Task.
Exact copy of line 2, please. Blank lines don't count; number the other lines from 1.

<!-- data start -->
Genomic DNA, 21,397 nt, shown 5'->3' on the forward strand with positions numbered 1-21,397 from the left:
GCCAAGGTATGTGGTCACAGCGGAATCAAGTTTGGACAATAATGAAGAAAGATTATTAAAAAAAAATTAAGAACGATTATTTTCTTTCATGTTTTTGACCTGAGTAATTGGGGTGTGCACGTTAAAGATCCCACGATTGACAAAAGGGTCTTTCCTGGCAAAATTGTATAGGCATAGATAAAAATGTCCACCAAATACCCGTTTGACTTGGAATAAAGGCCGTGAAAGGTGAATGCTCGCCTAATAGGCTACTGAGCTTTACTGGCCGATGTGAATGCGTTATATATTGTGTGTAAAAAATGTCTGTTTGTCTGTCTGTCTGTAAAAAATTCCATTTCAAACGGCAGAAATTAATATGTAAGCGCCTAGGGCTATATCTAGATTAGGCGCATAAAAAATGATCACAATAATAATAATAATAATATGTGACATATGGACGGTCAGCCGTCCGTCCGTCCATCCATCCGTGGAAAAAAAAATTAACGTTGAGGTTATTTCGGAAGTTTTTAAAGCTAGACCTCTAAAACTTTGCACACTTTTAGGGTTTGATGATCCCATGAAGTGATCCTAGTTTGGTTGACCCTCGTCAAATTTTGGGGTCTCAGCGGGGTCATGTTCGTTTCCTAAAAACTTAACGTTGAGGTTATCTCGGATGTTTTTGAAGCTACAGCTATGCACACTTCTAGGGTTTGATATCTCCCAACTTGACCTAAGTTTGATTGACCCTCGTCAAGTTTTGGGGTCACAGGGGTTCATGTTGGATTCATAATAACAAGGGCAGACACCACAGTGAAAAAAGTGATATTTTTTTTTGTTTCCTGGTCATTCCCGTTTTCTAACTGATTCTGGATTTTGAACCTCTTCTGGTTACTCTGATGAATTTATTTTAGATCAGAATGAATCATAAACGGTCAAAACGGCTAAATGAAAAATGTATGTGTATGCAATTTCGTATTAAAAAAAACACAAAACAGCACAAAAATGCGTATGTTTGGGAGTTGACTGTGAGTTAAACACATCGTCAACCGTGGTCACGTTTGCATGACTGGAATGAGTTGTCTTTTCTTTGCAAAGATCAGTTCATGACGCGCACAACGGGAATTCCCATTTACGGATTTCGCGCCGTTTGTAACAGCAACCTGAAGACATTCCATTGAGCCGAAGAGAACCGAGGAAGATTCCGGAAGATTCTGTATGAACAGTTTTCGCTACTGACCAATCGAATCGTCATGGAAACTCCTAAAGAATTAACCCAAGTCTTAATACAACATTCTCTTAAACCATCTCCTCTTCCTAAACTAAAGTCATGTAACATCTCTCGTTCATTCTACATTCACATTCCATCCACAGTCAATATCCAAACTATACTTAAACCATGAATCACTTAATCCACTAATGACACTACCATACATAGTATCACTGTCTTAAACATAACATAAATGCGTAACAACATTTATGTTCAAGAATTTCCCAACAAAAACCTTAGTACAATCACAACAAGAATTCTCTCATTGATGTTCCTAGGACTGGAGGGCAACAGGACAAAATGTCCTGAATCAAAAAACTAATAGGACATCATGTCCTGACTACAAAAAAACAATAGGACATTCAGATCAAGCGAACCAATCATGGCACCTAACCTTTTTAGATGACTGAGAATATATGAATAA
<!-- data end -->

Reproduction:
GCCAAGGTATGTGGTCACAGCGGAATCAAGTTTGGACAATAATGAAGAAAGATTATTAAAAAAAAATTAAGAACGATTATTTTCTTTCATGTTTTTGACCTGAGTAATTGGGGTGTGCACGTTAAAGATCCCACGATTGACAAAAGGGTCTTTCCTGGCAAAATTGTATAGGCATAGATAAAAATGTCCACCAAATACCCGTTTGACTTGGAATAAAGGCCGTGAAAGGTGAATGCTCGCCTAATAGGCTACTGAGCTTTACTGGCCGATGTGAATGCGTTATATATTGTGTGTAAAAAATGTCTGTTTGTCTGTCTGTCTGTAAAAAATTCCATTTCAAACGGCAGAAATTAATATGTAAGCGCCTAGGGCTATATCTAGATTAGGCGCATAAAAAATGATCACAATAATAATAATAATAATATGTGACATATGGACGGTCAGCCGTCCGTCCGTCCATCCATCCGTGGAAAAAAAAATTAACGTTGAGGTTATTTCGGAAGTTTTTAAAGCTAGACCTCTAAAACTTTGCACACTTTTAGGGTTTGATGATCCCATGAAGTGATCCTAGTTTGGTTGACCCTCGTCAAATTTTGGGGTCTCAGCGGGGTCATGTTCGTTTCCTAAAAACTTAACGTTGAGGTTATCTCGGATGTTTTTGAAGCTACAGCTATGCACACTTCTAGGGTTTGATATCTCCCAACTTGACCTAAGTTTGATTGACCCTCGTCAAGTTTTGGGGTCACAGGGGTTCATGTTGGATTCATAATAACAAGGGCAGACACCACAGTGAAAAAAGTGATATTTTTTTTTGTTTCCTGGTCATTCCCGTTTTCTAACTGATTCTGGATTTTGAACCTCTTCTGGTTACTCTGATGAATTTATTTTAGATCAGAATGAATCATAAACGGTCAAAACGGCTAAATGAAAAATGTATGTGTATGCAATTTCGTATTAAAAAAAACACAAAACAGCACAAAAATGCGTATGTTTGGGAGTTGACTGTGAGTTAAACACATCGTCAACCGTGGTCACGTTTGCATGACTGGAATGAGTTGTCTTTTCTTTGCAAAGATCAGTTCATGACGCGCACAACGGGAATTCCCATTTACGGATTTCGCGCCGTTTGTAACAGCAACCTGAAGACATTCCATTGAGCCGAAGAGAACCGAGGAAGATTCCGGAAGATTCTGTATGAACAGTTTTCGCTACTGACCAATCGAATCGTCATGGAAACTCCTAAAGAATTAACCCAAGTCTTAATACAACATTCTCTTAAACCATCTCCTCTTCCTAAACTAAAGTCATGTAACATCTCTCGTTCATTCTACATTCACATTCCATCCACAGTCAATATCCAAACTATACTTAAACCATGAATCACTTAATCCACTAATGACACTACCATACATAGTATCACTGTCTTAAACATAACATAAATGCGTAACAACATTTATGTTCAAGAATTTCCCAACAAAAACCTTAGTACAATCACAACAAGAATTCTCTCATTGATGTTCCTAGGACTGGAGGGCAACAGGACAAAATGTCCTGAATCAAAAAACTAATAGGACATCATGTCCTGACTACAAAAAAACAATAGGACATTCAGATCAAGCGAACCAATCATGGCACCTAACCTTTTTAGATGACTGAGAATATATGAATAA